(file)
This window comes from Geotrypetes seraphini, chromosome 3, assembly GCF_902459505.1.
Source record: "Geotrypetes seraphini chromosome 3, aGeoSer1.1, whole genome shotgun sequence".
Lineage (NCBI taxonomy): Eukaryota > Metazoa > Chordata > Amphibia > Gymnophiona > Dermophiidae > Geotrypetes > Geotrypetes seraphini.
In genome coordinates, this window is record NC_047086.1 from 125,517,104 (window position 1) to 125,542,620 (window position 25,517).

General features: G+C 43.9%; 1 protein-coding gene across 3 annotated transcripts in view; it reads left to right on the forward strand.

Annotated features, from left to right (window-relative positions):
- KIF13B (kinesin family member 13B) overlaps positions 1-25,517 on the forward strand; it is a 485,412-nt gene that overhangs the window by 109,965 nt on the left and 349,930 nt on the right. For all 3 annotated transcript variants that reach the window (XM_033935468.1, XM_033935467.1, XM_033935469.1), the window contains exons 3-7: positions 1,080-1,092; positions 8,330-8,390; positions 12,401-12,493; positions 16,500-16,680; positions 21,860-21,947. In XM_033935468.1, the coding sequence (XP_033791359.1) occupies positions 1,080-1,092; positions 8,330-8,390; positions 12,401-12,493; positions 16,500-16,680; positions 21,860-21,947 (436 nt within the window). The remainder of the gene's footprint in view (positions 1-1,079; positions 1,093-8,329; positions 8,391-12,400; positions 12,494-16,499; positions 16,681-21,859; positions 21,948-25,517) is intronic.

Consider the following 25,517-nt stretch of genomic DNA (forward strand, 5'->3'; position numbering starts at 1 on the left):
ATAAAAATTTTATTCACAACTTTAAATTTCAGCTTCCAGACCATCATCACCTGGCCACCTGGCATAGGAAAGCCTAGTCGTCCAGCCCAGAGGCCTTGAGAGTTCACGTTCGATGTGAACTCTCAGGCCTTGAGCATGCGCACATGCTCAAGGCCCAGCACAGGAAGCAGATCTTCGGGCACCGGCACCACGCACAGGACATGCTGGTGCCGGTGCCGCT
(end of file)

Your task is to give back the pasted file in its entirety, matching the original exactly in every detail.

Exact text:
This window comes from Geotrypetes seraphini, chromosome 3, assembly GCF_902459505.1.
Source record: "Geotrypetes seraphini chromosome 3, aGeoSer1.1, whole genome shotgun sequence".
Lineage (NCBI taxonomy): Eukaryota > Metazoa > Chordata > Amphibia > Gymnophiona > Dermophiidae > Geotrypetes > Geotrypetes seraphini.
In genome coordinates, this window is record NC_047086.1 from 125,517,104 (window position 1) to 125,542,620 (window position 25,517).

General features: G+C 43.9%; 1 protein-coding gene across 3 annotated transcripts in view; it reads left to right on the forward strand.

Annotated features, from left to right (window-relative positions):
- KIF13B (kinesin family member 13B) overlaps positions 1-25,517 on the forward strand; it is a 485,412-nt gene that overhangs the window by 109,965 nt on the left and 349,930 nt on the right. For all 3 annotated transcript variants that reach the window (XM_033935468.1, XM_033935467.1, XM_033935469.1), the window contains exons 3-7: positions 1,080-1,092; positions 8,330-8,390; positions 12,401-12,493; positions 16,500-16,680; positions 21,860-21,947. In XM_033935468.1, the coding sequence (XP_033791359.1) occupies positions 1,080-1,092; positions 8,330-8,390; positions 12,401-12,493; positions 16,500-16,680; positions 21,860-21,947 (436 nt within the window). The remainder of the gene's footprint in view (positions 1-1,079; positions 1,093-8,329; positions 8,391-12,400; positions 12,494-16,499; positions 16,681-21,859; positions 21,948-25,517) is intronic.

Consider the following 25,517-nt stretch of genomic DNA (forward strand, 5'->3'; position numbering starts at 1 on the left):
ATAAAAATTTTATTCACAACTTTAAATTTCAGCTTCCAGACCATCATCACCTGGCCACCTGGCATAGGAAAGCCTAGTCGTCCAGCCCAGAGGCCTTGAGAGTTCACGTTCGATGTGAACTCTCAGGCCTTGAGCATGCGCACATGCTCAAGGCCCAGCACAGGAAGCAGATCTTCGGGCACCGGCACCACGCACAGGACATGCTGGTGCCGGTGCCGCT